NYT: “One of the most religious countries on earth,” Stephen Prothero says in his book “Religious Literacy,” referring to the U.S., “is also a nation of religious illiterates.”

    Only half of American Christians can name the four Gospels, only 41 percent are familiar with Job, and barely half of American Catholics understand Catholic teaching about the eucharist. Yet if Americans suspect that Joan of Arc was Noah’s wife, or wonder if the epistles were female apostles....

    Jesus was a radical who challenged the establishment, while Christianity has been so successful that in much of the world it is the establishment.

    “No wonder more and more of us who are Christians by birth, by choice, or both find ourselves shaking our heads and asking, ‘What happened to Christianity?’” McLaren writes. “We feel as if our founder has been kidnapped and held hostage by extremists. His captors parade him in front of cameras to say, under duress, things he obviously doesn’t believe. As their blank-faced puppet, he often comes across as anti-poor, anti-environment, anti-gay, anti-intellectual, anti-immigrant and anti-science. That’s not the Jesus we met in the Gospels!”

    http://www.nytimes.com/2016/09/04/opinion/sunday/what-religion-would-jesus-belong-to.html?
  • jeepguySD

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    Sep 04, 2016 4:17 PM GMT
    That's an interesting op-ed, especially in a Bible Belt newspaper. The shift toward secularism in the US seems to be real, albeit painfully slow. The problem that remains is a pernicious sense of puritanism that runs very deep in the US collective subconscious. Even those who might not regularly attend worship services feel obligated to support politicians who portray themselves as upholding "traditional values" and who claim a superior morality than those who are more tolerant of change and diversity. This is particularly true among Baby Boomers and Gen-X'ers who tend to be much more reliable voters than the younger, more secular, Millennials. These same puritanical voters will often vote against their own interests or values out of a sense of obligation, or even guilt.
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    Sep 04, 2016 4:24 PM GMT
    Doom for the GOP is mostly coming from within and has nothing to do with religion. It was years in the making.

    There was no particular connection between the GOP and the evangelicals until Jerry Falwell came along.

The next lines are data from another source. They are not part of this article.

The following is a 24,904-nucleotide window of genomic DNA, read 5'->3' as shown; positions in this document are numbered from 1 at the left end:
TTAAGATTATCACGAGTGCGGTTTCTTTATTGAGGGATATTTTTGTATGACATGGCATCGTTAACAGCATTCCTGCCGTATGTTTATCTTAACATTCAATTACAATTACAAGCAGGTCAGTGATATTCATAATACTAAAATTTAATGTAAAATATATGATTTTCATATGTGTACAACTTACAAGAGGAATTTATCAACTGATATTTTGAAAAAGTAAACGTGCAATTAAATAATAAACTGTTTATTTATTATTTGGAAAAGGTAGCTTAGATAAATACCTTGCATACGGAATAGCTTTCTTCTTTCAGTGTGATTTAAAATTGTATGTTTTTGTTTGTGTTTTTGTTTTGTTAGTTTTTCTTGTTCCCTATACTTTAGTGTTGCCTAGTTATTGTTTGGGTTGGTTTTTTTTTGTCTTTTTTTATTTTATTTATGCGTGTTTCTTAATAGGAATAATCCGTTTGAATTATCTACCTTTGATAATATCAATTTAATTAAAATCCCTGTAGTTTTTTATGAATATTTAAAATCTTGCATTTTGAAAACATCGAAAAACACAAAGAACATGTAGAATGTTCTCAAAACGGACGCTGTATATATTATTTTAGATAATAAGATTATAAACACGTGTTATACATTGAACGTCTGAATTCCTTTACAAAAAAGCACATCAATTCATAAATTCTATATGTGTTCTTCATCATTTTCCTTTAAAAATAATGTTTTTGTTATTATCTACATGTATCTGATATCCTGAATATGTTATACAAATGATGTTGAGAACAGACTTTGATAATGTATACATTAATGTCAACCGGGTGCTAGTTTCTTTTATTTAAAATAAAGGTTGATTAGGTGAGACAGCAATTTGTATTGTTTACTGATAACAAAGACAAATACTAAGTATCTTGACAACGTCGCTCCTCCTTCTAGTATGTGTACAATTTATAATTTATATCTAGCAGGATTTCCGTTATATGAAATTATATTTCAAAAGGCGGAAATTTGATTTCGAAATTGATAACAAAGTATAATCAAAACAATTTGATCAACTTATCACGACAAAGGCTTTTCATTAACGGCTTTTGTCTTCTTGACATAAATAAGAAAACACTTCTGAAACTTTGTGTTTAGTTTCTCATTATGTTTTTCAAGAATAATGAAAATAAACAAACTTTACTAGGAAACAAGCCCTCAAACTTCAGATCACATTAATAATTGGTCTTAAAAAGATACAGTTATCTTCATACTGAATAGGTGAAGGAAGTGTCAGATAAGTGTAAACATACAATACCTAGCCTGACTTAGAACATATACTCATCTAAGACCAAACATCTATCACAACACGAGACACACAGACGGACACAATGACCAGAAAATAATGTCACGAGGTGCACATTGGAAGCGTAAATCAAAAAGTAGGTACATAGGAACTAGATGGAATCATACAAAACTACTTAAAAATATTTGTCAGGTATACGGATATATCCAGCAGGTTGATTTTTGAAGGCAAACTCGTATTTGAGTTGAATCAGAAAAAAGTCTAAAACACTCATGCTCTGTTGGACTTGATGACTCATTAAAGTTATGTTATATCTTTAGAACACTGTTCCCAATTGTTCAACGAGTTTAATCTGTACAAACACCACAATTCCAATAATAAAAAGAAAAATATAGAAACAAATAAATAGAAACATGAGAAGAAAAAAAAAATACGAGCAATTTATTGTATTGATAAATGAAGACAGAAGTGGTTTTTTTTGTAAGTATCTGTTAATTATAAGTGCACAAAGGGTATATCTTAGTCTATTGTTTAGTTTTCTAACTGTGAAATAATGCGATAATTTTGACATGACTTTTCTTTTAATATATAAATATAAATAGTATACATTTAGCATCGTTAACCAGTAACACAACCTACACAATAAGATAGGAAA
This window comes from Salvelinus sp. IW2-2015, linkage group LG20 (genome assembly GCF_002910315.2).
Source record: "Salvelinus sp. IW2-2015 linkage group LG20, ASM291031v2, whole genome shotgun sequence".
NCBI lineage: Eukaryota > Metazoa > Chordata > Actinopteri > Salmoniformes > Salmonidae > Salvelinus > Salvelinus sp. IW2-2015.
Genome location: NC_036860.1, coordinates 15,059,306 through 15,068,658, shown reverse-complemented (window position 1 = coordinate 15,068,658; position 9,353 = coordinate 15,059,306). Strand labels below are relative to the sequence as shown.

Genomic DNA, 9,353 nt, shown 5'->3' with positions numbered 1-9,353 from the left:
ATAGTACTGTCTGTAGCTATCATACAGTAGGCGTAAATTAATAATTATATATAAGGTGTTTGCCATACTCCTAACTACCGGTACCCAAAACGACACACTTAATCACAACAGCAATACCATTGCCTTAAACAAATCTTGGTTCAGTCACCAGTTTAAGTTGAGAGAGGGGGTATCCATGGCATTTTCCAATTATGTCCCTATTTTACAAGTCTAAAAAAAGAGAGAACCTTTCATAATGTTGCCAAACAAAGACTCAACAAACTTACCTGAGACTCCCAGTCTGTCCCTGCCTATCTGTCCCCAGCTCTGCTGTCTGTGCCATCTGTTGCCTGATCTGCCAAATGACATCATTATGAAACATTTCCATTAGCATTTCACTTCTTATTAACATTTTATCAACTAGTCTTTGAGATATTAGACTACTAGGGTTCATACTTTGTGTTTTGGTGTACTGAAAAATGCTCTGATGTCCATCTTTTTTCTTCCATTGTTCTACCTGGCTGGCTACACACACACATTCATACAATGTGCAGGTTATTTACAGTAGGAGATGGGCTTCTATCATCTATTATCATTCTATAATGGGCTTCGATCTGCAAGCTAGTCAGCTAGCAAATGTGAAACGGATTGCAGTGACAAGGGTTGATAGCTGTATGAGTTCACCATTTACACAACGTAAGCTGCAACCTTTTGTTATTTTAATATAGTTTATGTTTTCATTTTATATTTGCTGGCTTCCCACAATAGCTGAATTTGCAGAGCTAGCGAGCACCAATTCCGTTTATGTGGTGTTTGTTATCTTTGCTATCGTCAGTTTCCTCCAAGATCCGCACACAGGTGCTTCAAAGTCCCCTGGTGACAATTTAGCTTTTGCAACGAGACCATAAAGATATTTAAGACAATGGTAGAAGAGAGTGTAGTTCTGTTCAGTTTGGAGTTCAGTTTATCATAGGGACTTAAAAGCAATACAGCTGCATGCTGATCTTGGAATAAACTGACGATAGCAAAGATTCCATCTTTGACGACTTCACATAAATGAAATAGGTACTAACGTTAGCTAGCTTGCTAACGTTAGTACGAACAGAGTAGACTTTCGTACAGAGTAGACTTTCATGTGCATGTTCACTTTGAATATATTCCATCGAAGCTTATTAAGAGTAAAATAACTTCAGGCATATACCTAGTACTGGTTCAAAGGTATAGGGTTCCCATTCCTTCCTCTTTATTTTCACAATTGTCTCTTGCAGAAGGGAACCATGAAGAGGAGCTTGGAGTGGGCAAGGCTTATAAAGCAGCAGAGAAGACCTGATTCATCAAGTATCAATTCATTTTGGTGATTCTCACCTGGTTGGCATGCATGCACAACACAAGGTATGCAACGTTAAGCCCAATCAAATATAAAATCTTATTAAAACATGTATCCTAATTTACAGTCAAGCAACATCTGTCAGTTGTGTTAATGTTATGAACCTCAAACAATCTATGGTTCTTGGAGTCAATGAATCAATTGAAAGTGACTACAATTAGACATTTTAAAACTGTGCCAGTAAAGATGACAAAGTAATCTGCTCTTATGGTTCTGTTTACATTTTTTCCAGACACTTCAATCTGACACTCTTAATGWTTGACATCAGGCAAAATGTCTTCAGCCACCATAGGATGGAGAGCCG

The DNC promotes the connection to the GOP with bat shit crazy policies. Evangelicals end up at the GOP because it is the only alternative.

    The real religion of the US now is big government.
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    Sep 04, 2016 5:15 PM GMT
    jeepguySD saidThat's an interesting op-ed, especially in a Bible Belt newspaper. The shift toward secularism in the US seems to be real, albeit painfully slow. The problem that remains is a pernicious sense of puritanism that runs very deep in the US collective subconscious. Even those who might not regularly attend worship services feel obligated to support politicians who portray themselves as upholding "traditional values" and who claim a superior morality than those who are more tolerant of change and diversity. This is particularly true among Baby Boomers and Gen-X'ers who tend to be much more reliable voters than the younger, more secular, Millennials.






    The internet changed how people perceive their own religion. I think I have said this before. Before internet, 'sheeple' blindly follow and do what they are told because those in power used and misused it to control others. Without Americas right wing, Israel would probably fall as far as support in that region. At least since the 1950's in modern America, war has been about and over religion.

    The internet giveth everyone with access, knowledge and search for the truth. We can find the truth for ourselves on line, we, as a human race, no longer need to listen to or seek guidance from the televangelist or those like them that was popular pre internet. It definitely is a generational shift. The older, silent and baby boom generations still rely on being told what to do, how to think and for a very long time, those in religious power took well advantage of this in order to shape American minds (thus brainwash)